However, the spatial arrangement and functions at the nanometer scale cannot be described adequately by the classical parameters of mechanics and material sciences. It is not the classical mechanical parameters of solids, but molecular dimensions and individual atomic or molecular interactions (especially the local character of chemical bonds) that determine the arrangement and stability of nanostructures, their flexibility and function.
The properties of a material are controlled by the bond strengths between the particles. For shaping and joining, the processes are determined by the strength and direction of positive interactions between the joining surfaces. In classical technology and usually also in micro technology, a separation between the bonding forces in the bulk material and the surface forces has some significance. Both internal and external bonds are based on interatomic interactions, the chemical bonds.
With the dimensions of Nano technical objects approaching molecular dimensions, a combined consideration of both internal and external interactions of a material with its environment is needed. Besides the spatial separation of a material, the orientation of the internal and the surface bonds also determine the properties of materials or of material compounds.
Conventional technology uses materials with isotropic properties. Isotropic means that these properties are approximated as being similar in all spatial orientations of the solid. Restrictions are as a result of materials being created in an inhomogeneous process (e.g., wood) or materials transformed by processes inducing preferred orientation (e.g., shaping).
The macroscopic model of ideal isotropy is also not valid for single-crystalline materials such as silicon, gallium arsenide, or other typical microelectronic materials. A single-crystalline solid excludes the statistical distribution of interatomic distances and of bond orientations.
It includes elementary cells consisting of a few atoms, and a randomly oriented plane results in a density fluctuating with the angle of this plane. In addition, the bond strength between atoms is localized and is determined from its orientation. Such elementary cells create the solid in a periodic arrangement in an identical orientation. So the anisotropy of the particle density and bond strength on the atomic scale is transformed into macroscopic dimensions.
However, non-crystalline materials created by surface deposition processes can also show anisotropy almost all thin layers prepared by evaporation or sputtering exhibit anisotropy due to the preferred positioning by an initial nucleation and a limited surface mobility of the particles, which results in grain boundaries and the overall morphology of the layer.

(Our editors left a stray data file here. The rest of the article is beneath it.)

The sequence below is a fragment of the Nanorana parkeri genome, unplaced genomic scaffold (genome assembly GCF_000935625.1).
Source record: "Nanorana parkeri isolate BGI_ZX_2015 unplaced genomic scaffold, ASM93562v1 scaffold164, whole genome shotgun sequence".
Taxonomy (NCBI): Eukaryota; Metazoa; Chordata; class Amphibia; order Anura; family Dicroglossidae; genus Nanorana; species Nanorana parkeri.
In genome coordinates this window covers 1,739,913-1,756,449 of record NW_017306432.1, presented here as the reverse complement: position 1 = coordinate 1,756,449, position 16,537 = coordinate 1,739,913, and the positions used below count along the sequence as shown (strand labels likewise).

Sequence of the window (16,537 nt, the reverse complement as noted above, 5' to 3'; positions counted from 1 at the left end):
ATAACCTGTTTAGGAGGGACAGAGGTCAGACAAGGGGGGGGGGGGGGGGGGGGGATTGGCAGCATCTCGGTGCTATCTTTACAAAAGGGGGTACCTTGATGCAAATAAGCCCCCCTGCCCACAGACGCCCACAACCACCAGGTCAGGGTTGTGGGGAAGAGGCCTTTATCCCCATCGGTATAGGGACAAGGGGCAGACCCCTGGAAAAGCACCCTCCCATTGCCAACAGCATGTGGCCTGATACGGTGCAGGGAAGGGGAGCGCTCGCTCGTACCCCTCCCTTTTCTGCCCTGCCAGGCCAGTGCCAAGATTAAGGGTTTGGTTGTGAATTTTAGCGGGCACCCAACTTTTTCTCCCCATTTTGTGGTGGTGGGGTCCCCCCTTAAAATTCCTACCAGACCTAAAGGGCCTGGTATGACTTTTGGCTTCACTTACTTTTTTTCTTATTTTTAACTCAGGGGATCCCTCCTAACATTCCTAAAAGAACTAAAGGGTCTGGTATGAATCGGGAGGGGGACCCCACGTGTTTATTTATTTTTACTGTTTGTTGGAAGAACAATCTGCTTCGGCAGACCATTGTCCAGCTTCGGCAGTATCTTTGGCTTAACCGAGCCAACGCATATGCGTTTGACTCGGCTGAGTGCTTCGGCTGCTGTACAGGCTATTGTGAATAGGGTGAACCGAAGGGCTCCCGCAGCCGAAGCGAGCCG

Even spin-coated polymer layers have such anisotropic properties, because the shear forces induced by the flow of the thin film lead to a preferred orientation of the chain-like molecules parallel to the substrate plane.
The transition from an almost isotropic to an anisotropic situation is partly based on the downscaling of the dimensions. For example, a material consists of many small crystals, so these statistically distributed crystals appear in total as an isotropic material.
A classification of isotropic is justified as long as the individual crystals are much smaller than the smallest dimension of a technical structure created by the material. The dimensions of Nano technical structures are often the same as or even less than the crystal size.
The material properties on the nanometer scale correspond to the properties of the single crystals, so that they possess a high anisotropy even for a material with macroscopic isotropy. The anisotropy of a mono-crystalline material is determined by the anisotropic electron configuration and the electronic interactions between the atoms of the crystal.
It is based on the arrangement of the locations of the highest occupation probability of the electrons, especially of the outer electrons responsible for chemical bonds. The length, strength and direction of the bonds as well as the number of bonds per atom in a material, therefore, determine the integral properties of the material and the spatial dependence of these properties.
The decisive influence of number, direction and strength of interatomic bonds is even stronger for the properties of molecules. Although molecules can have symmetrical axis, outside of such axis practically all properties of the molecules are strongly anisotropic.
A material consisting of molecules can exhibit isotropic properties at a macroscopic level, as long as the orientation of the molecules is distributed statistically in all directions. At the Nano scale, anisotropy is observed, especially in the case of monomolecular layers, but also for molecular multilayers, small ensembles of molecules, clusters and individual molecules. Because Nano technological objects consist of anisotropic building blocks, it is usually not possible to construct systems where objects of the same type are distributed statistically with respect to their orientation.
On the contrary, preferred directions are chosen, and also the connection to other molecules occurs in preferred orientations. So the anisotropic connection network of smaller and larger molecules and small solids leads to a constructive network of objects and connections, with anisotropically distributed stronger and weaker bonds—both at the molecular level and in larger modules.